To oppose cholera, there seems no surer or better means than cleanliness, sobriety, and judicious ventilation. Where there is dirt, that is the place for cholera; where windows and doors are kept most jealously shut, there cholera will find easiest entrance; and people who indulge in intemperate diet during the hot days of autumn are actually courting death.

Ok, so I don't have cholera. Which is actually caused by infected food and water. But sound advice indeed. I have been sober, partially clean, and without much ventilation. But I don't exactly want to fling open a window in January. So how else may I heal myself?

TO CURE A COLD.—Put a large teacupful of linseed, with 1/4 lb. of sun raisins and 2 oz. of stick liquorice, into 2 quarts of soft water, and let it simmer over a slow fire till reduced to one quart; add to it 1/4 lb. of pounded sugar-candy, a tablespoonful of old rum, and a tablespoonful of the best white-wine vinegar, or lemon-juice. The dose is half a pint, made warm, on going to bed; and a little may be taken whenever the cough is troublesome. The worst cold is generally cured by this remedy in two or three days; and, if taken in time, is considered infallible.

1. Aren't most coughs gone in two or three days? 2. More rum please.
Not wanting to drink melted candy, vinegar and raisins, as appetizing as that sounds, I could go for another proven (?) Beeton cure:

COLD ON THE CHEST.—A flannel dipped in boiling water, and sprinkled with turpentine, laid on the chest as quickly as possible, will relieve the most severe cold or hoarseness.

So I'm supposed to make my best flannel shirt and myself flammable? Maybe I would be better off just opening a window. Or claiming "hysteria."
"Yep, here's the seem to have a vagina where your penis should be."

Thursday, January 7, 2010

Christmas is what?

After experiencing everything England had to offer this Christmas (including mince pies, crackers, flaming puds, and a mild strain of flu), I am left in this flat wondering what now?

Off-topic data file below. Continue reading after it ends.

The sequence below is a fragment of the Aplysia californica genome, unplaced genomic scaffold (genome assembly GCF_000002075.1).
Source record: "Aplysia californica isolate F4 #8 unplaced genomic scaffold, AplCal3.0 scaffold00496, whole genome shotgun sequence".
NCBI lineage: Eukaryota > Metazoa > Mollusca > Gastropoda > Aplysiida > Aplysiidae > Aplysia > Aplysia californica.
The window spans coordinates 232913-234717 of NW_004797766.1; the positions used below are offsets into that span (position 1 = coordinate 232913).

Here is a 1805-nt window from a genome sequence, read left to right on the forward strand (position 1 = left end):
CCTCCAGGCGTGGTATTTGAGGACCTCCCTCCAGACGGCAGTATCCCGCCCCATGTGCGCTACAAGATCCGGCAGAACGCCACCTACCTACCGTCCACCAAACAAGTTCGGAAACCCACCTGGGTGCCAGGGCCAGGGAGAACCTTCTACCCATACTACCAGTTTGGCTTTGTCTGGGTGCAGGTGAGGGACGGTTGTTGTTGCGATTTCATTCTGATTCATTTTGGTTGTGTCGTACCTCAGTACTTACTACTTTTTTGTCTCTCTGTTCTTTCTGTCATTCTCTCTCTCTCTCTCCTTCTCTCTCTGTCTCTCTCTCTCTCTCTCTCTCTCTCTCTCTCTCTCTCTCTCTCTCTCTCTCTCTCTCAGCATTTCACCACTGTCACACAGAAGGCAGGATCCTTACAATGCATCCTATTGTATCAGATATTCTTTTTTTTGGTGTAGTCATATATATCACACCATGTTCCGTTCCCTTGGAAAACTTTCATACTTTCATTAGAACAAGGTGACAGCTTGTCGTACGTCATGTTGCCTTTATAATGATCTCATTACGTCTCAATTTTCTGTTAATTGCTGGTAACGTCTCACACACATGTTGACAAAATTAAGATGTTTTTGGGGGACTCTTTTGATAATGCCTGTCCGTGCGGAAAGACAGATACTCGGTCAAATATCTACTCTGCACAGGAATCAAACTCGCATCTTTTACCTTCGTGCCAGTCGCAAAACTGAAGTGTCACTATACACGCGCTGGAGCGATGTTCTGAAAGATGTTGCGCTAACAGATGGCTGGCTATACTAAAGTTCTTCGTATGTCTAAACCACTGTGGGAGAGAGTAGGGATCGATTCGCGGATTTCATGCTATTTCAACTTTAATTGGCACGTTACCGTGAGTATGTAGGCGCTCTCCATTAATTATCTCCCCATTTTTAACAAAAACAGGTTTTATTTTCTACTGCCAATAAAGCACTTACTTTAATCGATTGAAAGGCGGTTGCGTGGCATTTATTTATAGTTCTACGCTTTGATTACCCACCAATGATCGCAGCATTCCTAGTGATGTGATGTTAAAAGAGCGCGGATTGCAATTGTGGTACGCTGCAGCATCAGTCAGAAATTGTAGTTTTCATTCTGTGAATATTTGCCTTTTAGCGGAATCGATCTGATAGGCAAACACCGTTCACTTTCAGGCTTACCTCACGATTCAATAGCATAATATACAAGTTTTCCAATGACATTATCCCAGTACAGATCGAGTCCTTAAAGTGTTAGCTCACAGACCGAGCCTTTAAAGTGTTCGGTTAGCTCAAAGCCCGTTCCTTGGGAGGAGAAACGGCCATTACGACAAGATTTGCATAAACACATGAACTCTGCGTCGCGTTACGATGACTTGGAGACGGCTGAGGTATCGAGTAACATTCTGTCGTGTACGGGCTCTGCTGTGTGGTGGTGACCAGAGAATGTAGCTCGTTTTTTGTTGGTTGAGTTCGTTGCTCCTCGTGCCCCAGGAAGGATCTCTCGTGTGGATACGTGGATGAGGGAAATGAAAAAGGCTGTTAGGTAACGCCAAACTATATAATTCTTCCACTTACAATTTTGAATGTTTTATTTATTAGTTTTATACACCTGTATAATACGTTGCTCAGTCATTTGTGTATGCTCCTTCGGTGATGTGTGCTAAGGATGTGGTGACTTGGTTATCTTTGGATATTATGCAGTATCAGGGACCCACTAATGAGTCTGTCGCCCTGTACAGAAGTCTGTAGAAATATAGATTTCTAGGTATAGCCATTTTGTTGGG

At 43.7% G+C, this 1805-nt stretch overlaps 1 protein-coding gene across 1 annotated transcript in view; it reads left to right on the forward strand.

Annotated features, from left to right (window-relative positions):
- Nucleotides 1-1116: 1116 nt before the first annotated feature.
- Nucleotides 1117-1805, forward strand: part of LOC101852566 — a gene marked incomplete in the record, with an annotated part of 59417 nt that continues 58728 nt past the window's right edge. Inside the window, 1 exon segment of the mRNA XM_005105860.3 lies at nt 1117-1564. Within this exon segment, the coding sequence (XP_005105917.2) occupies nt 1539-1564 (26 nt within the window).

It has snowed about five inches, which is a very exciting topic for a lot of people and sparks numerous news reports, school closures and travel delays, and entire conversations. Apparently I happen to be in England during the Winter Of Our Discontent. Epic weather that they make TV movies out of.

Really the effect it has had is: it is too cold for me to give a damn about going outside, I am wearing my wellies more often, I want soup. Lots of canned soup. I have been scanning Beeton for some good winter recipes and will probably give a try soon. As for now, a can of clam chowder is good enough for me.

So Mrs. Beeton, what must one do when feeling stalemated by the cold and snow? Here is her domestic advice for last month:

In December, the principal household duty lies in preparing for the creature comforts of those near and dear to us, so as to meet old Christmas with a happy face, a contented mind, and a full larder; and in stoning the plums, washing the currants, cutting the citron, beating the eggs, and MIXING THE PUDDING, a housewife is not unworthily greeting the genial season of all good things.

Hmm. Ok. First of all, I didn't do any of that in December. Secondly, I don't know why MIXING THE PUDDING is in all caps, but I will guess that it is extremely important and to hammer this home, Mrs. Beeton is shouting at us.

But the important thing is: what now?

Beeton makes no mention of winter activities, except that servants will be making a lot of fires. And I should probably be enjoying all of the preserves and pickles I prepared this summer.

I guess it's time to get to cookin'. I don't have any preserves or pickles anyway.